Elisabeth G. Richard, MD
Light therapy for skin disease

Guide to Phototherapy

Sunlight has been known to have a beneficial effect on various skin diseases, in particular psoriasis, for several centuries. Almost a century ago this was found to be due to the ultraviolet component of sunlight and since then there has been much study of phototherapy (photo + light).

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What is ultraviolet light?

Ultraviolet light consists of wavelengths of light found in sunlight which are shorter than visible light. It is called ultraviolet because it begins next to the violet end of visible light. There are several types of ultraviolet light and the one used in treatment is called UVB light. Two sources of UVB phototherapy are used: broadband UVB and narrowband UVB and both are available for use depending on the circumstances.

UVB light is the portion of sunlight responsible for producing a sunburn, a suntan, burning of the eyes, skin cancer and aging changes in the skin. However, it is also the waveband that is most effective in treating diseases of the skin. In ultraviolet phototherapy, we aim to maximize the treatment benefits of UVB light and minimize the short and long-term problems that can result from exposure to this light.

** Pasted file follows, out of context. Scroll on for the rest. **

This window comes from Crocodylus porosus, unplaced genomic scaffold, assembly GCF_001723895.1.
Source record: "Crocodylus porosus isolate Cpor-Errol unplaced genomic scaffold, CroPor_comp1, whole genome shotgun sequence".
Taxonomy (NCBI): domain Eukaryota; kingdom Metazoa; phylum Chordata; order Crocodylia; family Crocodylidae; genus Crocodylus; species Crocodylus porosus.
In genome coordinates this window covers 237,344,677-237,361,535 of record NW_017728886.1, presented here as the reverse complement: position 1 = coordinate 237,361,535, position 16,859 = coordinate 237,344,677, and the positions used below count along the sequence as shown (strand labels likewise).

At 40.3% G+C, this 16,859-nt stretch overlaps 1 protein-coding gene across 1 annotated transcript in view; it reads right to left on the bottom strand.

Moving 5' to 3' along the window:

How does ultraviolet light affect skin disorders?

Recently there has been much research into how ultraviolet light produces a beneficial effect and there appear to be three mechanisms:

  • Ultraviolet light slows down the multiplication of skin cells by suppressing formation of DNA in cells. This is the main way in which it improves psoriasis.
  • Ultraviolet light alters the function of immune cells in the skin but in doing so does not appear to affect our normal immunity. This is probably the mechanism whereby ultraviolet light helps some types of eczema.
  • Ultraviolet light causes darkening and thickening of skin so that less light can enter the skin. Disorders in which the skin is more sensitive to light than is normal are probably helped via this mechanism.